Microsoft Renews Talks With Yahoo
Talks between Microsoft and Yahoo are back on the table again, but maybe not about the acquisition bid. On Sunday, Microsoft issued a nuanced statement
that it plans to expand its "online services and advertising business" by continuing its talks with Yahoo.
The company isn't trying to acquire Yahoo -- something that it abandoned earlier this month, although it "reserves the right to reconsider that alternative."
The Wall Street Journal, a past outlet for Microsoft-Yahoo negotiation leaks, has suggested that the talks are about Microsoft moving more into Google's turf. Microsoft wants to display its ads after a Yahoo Web search is performed, presumably meaning a deal over text ads.
The deal also could involve a purchase of Yahoo's search ad business itself, according to a blog by WSJ's Kara Swisher.
In particular, Microsoft may be aiming to buy Yahoo's Panama ad search platform, according to a blog by financial analyst Henry Blodget. However, the general idea of the renewed negotiations is to head off similar potential deals that Yahoo is negotiating with Google.
In a May 3 letter calling off the unsolicited bid for Yahoo, Microsoft's CEO Steve Ballmer highlighted the unease that Microsoft would have should Google and Yahoo establish a search ad deal.
"We regard with particular concern your apparent planning to respond to a 'hostile' bid by pursuing a new arrangement that would involve or lead to the outsourcing to Google of key paid Internet search terms offered by Yahoo today," Ballmer wrote.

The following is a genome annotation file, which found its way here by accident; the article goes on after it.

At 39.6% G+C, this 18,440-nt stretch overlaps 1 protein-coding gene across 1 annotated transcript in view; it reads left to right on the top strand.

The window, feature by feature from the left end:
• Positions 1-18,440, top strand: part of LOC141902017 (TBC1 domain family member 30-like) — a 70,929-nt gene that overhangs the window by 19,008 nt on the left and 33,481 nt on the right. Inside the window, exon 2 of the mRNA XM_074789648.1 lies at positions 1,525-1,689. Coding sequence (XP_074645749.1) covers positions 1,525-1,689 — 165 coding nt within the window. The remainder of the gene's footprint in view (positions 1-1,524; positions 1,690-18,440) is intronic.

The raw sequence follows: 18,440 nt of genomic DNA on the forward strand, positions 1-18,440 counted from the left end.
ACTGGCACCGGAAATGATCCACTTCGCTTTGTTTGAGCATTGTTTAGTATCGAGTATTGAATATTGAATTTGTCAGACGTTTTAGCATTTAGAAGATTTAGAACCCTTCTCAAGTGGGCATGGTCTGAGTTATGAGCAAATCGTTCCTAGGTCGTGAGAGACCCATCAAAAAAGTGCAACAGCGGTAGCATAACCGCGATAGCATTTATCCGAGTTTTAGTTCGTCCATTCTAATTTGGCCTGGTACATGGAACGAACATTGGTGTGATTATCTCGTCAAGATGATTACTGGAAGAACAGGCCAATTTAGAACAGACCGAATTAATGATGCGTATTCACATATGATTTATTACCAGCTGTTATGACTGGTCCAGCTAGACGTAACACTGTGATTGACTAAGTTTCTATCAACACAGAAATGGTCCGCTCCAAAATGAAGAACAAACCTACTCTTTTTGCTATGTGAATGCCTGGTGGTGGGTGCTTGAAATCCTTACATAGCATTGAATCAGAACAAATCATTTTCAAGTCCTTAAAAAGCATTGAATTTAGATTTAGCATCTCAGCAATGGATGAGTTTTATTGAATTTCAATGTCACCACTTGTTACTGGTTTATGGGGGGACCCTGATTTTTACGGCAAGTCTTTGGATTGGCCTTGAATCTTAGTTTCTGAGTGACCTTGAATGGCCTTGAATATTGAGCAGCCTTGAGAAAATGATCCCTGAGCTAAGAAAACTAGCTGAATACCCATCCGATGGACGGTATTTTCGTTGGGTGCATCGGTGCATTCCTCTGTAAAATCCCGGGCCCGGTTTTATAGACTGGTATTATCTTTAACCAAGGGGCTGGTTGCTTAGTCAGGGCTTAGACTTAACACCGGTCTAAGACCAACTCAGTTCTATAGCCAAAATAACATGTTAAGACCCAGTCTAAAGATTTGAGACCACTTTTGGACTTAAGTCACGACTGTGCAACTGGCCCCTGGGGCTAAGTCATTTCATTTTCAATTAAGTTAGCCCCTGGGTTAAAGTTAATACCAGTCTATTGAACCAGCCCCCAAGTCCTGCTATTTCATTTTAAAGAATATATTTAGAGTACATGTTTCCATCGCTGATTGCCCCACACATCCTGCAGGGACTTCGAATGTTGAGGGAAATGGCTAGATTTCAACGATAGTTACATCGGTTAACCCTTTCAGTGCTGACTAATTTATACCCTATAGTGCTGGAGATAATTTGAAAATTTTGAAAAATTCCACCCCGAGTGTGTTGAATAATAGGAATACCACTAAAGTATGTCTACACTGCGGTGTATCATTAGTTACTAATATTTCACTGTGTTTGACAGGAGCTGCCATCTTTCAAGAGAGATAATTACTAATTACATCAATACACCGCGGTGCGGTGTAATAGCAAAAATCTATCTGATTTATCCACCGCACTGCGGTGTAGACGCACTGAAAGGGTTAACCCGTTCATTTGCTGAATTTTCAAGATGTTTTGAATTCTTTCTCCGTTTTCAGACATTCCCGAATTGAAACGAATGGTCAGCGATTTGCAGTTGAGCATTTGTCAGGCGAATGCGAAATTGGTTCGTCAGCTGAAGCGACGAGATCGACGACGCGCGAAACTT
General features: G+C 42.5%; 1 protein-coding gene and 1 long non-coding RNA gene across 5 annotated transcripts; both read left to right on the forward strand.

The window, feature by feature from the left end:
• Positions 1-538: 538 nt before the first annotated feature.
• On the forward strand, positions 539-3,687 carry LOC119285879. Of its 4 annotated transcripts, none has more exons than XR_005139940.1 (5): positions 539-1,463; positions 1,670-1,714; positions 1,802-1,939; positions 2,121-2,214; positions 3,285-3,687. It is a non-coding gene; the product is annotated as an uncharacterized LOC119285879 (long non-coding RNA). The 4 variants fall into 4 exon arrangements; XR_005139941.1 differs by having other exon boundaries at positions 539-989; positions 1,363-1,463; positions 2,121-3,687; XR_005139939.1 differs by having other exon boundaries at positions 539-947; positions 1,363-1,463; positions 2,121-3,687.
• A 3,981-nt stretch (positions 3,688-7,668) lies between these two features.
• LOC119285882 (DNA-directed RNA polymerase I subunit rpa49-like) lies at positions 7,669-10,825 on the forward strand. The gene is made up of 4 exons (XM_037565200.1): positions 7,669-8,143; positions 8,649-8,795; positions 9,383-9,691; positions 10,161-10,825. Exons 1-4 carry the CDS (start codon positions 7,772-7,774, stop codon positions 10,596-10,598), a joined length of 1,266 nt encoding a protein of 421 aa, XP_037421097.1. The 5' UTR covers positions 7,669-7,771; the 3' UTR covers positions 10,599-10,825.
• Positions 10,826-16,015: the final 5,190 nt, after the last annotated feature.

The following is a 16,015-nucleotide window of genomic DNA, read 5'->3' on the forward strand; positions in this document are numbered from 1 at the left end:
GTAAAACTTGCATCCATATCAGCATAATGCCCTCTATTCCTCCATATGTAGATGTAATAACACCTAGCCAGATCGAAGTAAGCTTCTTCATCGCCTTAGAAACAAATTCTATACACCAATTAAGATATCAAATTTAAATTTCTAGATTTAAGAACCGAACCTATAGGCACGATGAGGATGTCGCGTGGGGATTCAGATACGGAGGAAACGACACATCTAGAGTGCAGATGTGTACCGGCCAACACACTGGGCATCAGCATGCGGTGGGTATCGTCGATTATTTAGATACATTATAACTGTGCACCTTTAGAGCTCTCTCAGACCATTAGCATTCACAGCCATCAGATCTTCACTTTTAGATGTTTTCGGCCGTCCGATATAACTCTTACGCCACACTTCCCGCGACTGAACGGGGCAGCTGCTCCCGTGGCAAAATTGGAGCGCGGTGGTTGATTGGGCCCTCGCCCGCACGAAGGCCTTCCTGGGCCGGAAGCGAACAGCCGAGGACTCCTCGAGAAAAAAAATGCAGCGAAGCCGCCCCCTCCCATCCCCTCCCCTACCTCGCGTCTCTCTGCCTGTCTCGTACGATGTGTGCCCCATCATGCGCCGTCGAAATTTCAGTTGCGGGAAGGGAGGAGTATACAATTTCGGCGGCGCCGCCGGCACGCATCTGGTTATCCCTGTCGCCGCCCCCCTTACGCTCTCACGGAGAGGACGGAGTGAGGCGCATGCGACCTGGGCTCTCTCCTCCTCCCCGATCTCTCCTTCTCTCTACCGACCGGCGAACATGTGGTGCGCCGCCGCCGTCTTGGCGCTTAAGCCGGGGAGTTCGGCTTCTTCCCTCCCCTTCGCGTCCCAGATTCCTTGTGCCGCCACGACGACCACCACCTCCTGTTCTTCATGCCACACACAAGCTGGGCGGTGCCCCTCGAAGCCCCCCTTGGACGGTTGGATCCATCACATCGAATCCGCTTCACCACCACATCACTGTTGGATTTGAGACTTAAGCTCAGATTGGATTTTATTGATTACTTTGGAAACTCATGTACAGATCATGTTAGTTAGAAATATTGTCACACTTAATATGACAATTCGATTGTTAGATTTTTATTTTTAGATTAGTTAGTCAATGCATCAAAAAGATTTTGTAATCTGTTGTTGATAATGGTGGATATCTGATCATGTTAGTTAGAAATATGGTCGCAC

Yahoo, in direct response to Microsoft's announcement over the weekend, released a generic statement indicating that "we remain open to pursuing any transaction which is in the best interest of our stockholders."
Yahoo currently faces a lawsuit from some of its shareholders who wanted Microsoft to acquire the company. Recently, investor Carl Icahn increased his ownership stake in Yahoo with the intention of replacing the current board, all 10 of whom are up for election on July 3. Icahn intends to obtain a board more favorable to Microsoft's bid.
Yahoo's Chairman of the Board, Roy Bostock, replied publicly to Icahn, saying that Microsoft had moved on from its bid and that Icahn doesn't understand "the facts about the Microsoft proposal and the diligence with which our board evaluated and responded to that proposal."
Microsoft hasn't been talking with Icahn about the matter, according to a Reuters story, citing an unnamed source.
Peter O'Kelly, research director of the Burton Group's data management strategies service sees Microsoft's renewed talks with Yahoo as possibly a way to "preclude a Yahoo/Google advertising partnership." However, he notes that the Microsoft's acquisition bid also could be revived, "since Microsoft in hostile acquisition mode is almost certainly a lot friendlier than Carl Icahn in 'vulture capitalist' mode," he stated in an e-mailed reply to questions.
Many wonder why Microsoft even needs Yahoo. O'Kelly stressed that ad search is where the money is currently. However, Microsoft is bit behind the curve there.
"Microsoft, given enough time (all other things being equal…) probably could go it alone, but it doesn't have the luxury of time, as Google is dominant and gaining momentum in this domain," O'Kelly wrote.
Kurt Mackie is senior news producer for the 1105 Enterprise Computing Group.